El-Menyar, Ayman ; Mekkodathil, Ahammed ; Abdelrahman, Husham ; Latifi, Rifat - ; Galwankar, Sagar ; Al-Thani, Hassan ; Rizoli, Sandro. / Review of Existing Scoring Systems for Massive Blood Transfusion in Trauma Patients : Where Do We Stand?. In: Shock. 2019 ; Vol. 52, No. 3. pp. 288-299.
@article{5d7c1bef899343b8a60f07b3c61289d3,
title = "Review of Existing Scoring Systems for Massive Blood Transfusion in Trauma Patients: Where Do We Stand?",
abstract = "Uncontrolled bleeding is the main cause of the potential preventable death in trauma patients. Accordingly, we reviewed all the existing scores for massive transfusion posttraumatic hemorrhage and summarized their characteristics, thus making it easier for the reader to have a global view of these scores - how they were created, their accuracy and to which population they apply.Methods:A narrative review with a systematic search method to retrieve the journal articles on the predictive scores or models for massive transfusion was carried out. A literature search using PubMed, SCOPUS, and Google scholar was performed using relevant keywords in different combinations. The keywords used were {"}massive transfusion,{"} {"}score,{"} {"}model,{"} {"}trauma,{"} and {"}hemorrhage{"} in different combinations. The search was limited for full-text articles published in English language, human species and for the duration from January 1, 1998 to November 30, 2018.Results:The database search yielded 295 articles. The search was then restricted to the inclusion criteria which retrieved 241 articles. Duplicates were removed and full-texts were assessed for the eligibility to include in the review which resulted in inclusion of 24 articles. These articles identified 24 scoring systems including modified or revised scores. Different models and scores for identifying patients requiring massive transfusion in military and civilian settings have been described. Many of these scorings were complex with difficult calculation, while some were simple and easy to remember.Conclusions:The current prevailing practice that is best described as institutional or provider centered should be supplemented with score-based protocol with auditing and monitoring tools to refine it. This review summarizes the current scoring models in predicting the need for MT in civilian and military trauma. Several questions remain open; i.e., do we need to develop new score, merge scores, modify scores, or adopt existing score for certain trauma setting.",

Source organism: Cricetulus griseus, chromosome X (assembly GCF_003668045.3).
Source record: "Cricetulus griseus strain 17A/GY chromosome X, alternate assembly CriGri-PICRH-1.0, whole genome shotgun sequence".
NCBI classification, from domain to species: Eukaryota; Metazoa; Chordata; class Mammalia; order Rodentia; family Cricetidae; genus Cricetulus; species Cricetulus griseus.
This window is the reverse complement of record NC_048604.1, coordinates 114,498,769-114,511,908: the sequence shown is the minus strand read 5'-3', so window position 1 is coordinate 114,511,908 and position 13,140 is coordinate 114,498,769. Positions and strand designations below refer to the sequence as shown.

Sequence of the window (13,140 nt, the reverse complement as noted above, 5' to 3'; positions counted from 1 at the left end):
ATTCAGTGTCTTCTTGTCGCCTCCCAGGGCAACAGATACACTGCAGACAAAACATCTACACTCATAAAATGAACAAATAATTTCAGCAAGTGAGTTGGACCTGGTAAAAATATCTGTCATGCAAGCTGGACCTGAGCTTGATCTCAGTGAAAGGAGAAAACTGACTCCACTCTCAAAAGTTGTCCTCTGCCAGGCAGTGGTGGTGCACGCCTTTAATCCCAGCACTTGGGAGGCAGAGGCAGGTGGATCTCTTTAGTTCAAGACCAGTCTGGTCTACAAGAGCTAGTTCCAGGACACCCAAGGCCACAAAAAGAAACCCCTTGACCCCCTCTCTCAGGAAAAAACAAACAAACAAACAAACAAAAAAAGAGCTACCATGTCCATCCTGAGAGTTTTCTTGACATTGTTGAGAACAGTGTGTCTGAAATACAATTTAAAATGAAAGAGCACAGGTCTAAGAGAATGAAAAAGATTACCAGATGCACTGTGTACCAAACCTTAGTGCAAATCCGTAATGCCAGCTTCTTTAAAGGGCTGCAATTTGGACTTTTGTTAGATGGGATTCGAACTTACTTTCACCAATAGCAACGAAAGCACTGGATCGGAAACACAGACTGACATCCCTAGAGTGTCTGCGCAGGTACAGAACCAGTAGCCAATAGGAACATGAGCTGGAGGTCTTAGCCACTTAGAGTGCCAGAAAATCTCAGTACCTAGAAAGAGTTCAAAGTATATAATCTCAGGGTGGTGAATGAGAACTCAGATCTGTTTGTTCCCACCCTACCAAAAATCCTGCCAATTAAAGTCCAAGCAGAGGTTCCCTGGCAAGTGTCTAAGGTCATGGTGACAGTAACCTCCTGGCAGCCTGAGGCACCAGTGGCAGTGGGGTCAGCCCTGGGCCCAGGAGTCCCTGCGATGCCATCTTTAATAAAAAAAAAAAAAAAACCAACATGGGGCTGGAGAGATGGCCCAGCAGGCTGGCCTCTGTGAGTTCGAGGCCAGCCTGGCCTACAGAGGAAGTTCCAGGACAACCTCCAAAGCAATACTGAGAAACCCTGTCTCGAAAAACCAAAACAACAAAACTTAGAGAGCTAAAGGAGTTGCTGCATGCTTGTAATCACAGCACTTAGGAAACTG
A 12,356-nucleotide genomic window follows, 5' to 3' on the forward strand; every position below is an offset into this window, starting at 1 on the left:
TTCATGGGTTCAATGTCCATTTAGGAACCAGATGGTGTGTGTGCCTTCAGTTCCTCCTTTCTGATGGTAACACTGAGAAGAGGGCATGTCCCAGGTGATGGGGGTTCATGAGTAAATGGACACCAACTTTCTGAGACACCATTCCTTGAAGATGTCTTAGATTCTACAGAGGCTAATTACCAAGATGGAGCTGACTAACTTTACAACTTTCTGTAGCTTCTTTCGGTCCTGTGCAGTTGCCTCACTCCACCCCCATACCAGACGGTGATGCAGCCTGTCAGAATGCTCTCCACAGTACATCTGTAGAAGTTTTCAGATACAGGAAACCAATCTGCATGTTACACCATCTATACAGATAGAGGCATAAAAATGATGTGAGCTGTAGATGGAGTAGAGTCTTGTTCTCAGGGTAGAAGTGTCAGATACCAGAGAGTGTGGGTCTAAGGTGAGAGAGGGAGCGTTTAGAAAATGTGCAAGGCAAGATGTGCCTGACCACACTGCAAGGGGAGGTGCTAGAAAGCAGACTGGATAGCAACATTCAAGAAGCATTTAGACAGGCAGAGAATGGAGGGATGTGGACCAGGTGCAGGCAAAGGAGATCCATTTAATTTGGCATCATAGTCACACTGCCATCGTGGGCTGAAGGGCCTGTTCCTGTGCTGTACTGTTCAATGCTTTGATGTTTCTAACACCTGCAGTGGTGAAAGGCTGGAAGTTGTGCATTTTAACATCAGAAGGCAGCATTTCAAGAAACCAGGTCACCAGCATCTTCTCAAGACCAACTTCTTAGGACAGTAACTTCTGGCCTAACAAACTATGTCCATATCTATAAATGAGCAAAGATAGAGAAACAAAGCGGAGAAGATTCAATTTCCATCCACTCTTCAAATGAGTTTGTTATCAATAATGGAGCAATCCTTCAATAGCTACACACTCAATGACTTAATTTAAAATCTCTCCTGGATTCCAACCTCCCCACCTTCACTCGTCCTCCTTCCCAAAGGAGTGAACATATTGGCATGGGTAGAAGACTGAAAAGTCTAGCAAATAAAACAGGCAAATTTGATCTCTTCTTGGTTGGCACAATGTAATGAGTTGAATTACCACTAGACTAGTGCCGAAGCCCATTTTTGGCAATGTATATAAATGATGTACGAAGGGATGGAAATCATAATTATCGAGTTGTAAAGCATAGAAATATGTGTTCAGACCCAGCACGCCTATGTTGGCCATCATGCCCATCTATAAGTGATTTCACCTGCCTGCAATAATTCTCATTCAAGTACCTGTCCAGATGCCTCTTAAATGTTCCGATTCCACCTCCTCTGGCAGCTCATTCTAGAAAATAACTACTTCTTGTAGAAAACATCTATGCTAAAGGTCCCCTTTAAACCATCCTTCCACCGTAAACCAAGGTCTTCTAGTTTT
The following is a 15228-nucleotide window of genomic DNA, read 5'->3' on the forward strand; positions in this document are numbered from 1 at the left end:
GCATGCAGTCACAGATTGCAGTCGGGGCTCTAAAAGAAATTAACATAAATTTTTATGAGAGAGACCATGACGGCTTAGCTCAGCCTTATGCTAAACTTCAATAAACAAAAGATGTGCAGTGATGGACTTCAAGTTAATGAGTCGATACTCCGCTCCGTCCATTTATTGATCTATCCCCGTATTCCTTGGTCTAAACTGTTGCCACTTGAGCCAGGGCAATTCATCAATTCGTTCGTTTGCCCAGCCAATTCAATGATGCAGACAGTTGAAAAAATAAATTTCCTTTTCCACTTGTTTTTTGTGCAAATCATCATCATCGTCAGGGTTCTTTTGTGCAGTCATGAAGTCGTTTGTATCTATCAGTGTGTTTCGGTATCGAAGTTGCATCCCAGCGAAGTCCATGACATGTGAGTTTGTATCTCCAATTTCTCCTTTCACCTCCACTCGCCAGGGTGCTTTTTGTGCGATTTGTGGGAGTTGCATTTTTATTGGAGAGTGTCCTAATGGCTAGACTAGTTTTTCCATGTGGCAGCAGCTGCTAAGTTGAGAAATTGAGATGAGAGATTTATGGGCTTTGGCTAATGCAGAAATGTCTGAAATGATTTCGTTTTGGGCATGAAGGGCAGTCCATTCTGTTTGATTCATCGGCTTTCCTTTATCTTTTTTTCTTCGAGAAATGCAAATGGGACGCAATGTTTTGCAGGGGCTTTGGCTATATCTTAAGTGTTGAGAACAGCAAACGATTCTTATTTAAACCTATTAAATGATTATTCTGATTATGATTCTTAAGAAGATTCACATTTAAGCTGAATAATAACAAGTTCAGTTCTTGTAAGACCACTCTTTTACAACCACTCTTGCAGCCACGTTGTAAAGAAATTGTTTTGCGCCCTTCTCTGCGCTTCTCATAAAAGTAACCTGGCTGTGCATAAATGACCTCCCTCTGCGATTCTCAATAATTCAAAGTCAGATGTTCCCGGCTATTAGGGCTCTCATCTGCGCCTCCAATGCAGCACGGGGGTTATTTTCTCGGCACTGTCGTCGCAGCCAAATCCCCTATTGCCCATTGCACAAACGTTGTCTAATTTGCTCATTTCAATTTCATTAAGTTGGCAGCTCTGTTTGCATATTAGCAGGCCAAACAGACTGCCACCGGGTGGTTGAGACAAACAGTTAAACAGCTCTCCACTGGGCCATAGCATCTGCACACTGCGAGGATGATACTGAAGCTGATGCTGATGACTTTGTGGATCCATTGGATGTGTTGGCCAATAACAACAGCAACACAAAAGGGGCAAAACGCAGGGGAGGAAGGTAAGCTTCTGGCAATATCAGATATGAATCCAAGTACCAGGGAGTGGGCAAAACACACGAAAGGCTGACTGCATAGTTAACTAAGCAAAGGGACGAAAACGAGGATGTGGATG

keywords = "Bleeding, civilian, injury, military, protocol, scoring, shock, transfusion, trauma",
author = "Ayman El-Menyar and Ahammed Mekkodathil and Husham Abdelrahman and Latifi, {Rifat -} and Sagar Galwankar and Hassan Al-Thani and Sandro Rizoli",
year = "2019",
month = "9",
day = "1",
doi = "10.1097/SHK.0000000000001359",
language = "English (US)",
volume = "52",
pages = "288--299",
journal = "Shock",
issn = "1073-2322",
publisher = "Lippincott Williams and Wilkins",
number = "3",

}

TY - JOUR

T1 - Review of Existing Scoring Systems for Massive Blood Transfusion in Trauma Patients

T2 - Where Do We Stand?

AU - El-Menyar, Ayman

AU - Mekkodathil, Ahammed

AU - Abdelrahman, Husham

AU - Latifi, Rifat -

AU - Galwankar, Sagar

AU - Al-Thani, Hassan

AU - Rizoli, Sandro

PY - 2019/9/1

Y1 - 2019/9/1